On Saturday, 5 August 2017 at 20:11:27 UTC, Matthew Remmel wrote:
On Saturday, 5 August 2017 at 18:26:10 UTC, Kreikey wrote:
On Saturday, 5 August 2017 at 15:33:57 UTC, Matthew Remmel

I'm annoyed that I didn't think of trying to cast it. That works great if the value exists in the enum. It does something weird if the value doesn't though. This is my test.d file:

import std.stdio;

enum Foo {
    A = "AV",
    B = "BV"
}

void main() {
    Foo k = cast(Foo)"BV"; // Works and prints correctly

    k = cast(Foo)"CV";
    writeln("Type: ", typeid(k));  // Type: test.Foo
    writeln("Value: ", k);       // Value: cast(Foo)CV
}
--------
The output shows the type being the Foo enum but the value is 'cast(Foo)CV'. I would of expected an error or exception to be thrown if it wasn't able to cast into an actual enum member. Is this something with how the enums are implemented under the hood?

That was my first post on this forum, so I'm glad it was at least a little bit useful :-D I think the reasoning for no error on bad casts is that casting is a blunt instrument that assumes the programmer knows what he's doing, and it breaks the type system. So you'd want to use one of the aforementioned solutions if you're set on using enums in this way. You might also consider using associative arrays, but it's also a bit cumbersome. There's no way to get around searching:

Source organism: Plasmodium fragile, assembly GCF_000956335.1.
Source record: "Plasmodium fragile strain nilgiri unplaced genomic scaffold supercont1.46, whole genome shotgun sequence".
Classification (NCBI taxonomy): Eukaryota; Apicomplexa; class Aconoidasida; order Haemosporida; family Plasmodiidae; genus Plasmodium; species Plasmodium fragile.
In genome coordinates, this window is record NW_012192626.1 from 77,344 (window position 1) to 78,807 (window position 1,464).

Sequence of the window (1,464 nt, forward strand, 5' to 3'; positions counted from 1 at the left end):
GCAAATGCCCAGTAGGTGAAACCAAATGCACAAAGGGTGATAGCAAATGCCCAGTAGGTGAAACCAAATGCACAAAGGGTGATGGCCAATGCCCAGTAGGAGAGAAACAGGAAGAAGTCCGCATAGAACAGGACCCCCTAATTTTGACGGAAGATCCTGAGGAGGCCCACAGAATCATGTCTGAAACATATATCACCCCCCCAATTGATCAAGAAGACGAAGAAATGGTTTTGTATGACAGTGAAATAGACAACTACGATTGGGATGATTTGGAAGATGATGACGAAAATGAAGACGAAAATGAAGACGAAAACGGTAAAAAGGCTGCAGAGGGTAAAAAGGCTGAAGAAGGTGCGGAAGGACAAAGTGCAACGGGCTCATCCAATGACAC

capitals = [
    "Indiana" : "Indianapolis",
    "Illinois" : "Chicago",
    "Ohio" : "Columbus"
      ];
auto r = capitals.byKeyValue.find!((a, b) => a.value == b)("Chicago");
  if (!r.empty) {
    writeln(capitals[r.front.key]);
  } else {
    writeln("not found");
  }

You could also define another associative array statesByCapital with the key : value orders reversed, and then you could also do statesByCapitol["Chicago"]. Of course then you'd have to keep things in sync if things change. But I discovered a neat trick you could use to generate such a two way mapping. You could define one array string[] capitals, and another array string[] states. Then you could do:

auto capitalsByState = assocArray(zip(states, capitals));
auto statesByCapital = assocArray(zip(capitals, states));

If your data doesn't change for the lifetime of the program, that looks like a nice way to do it.

Reply via email to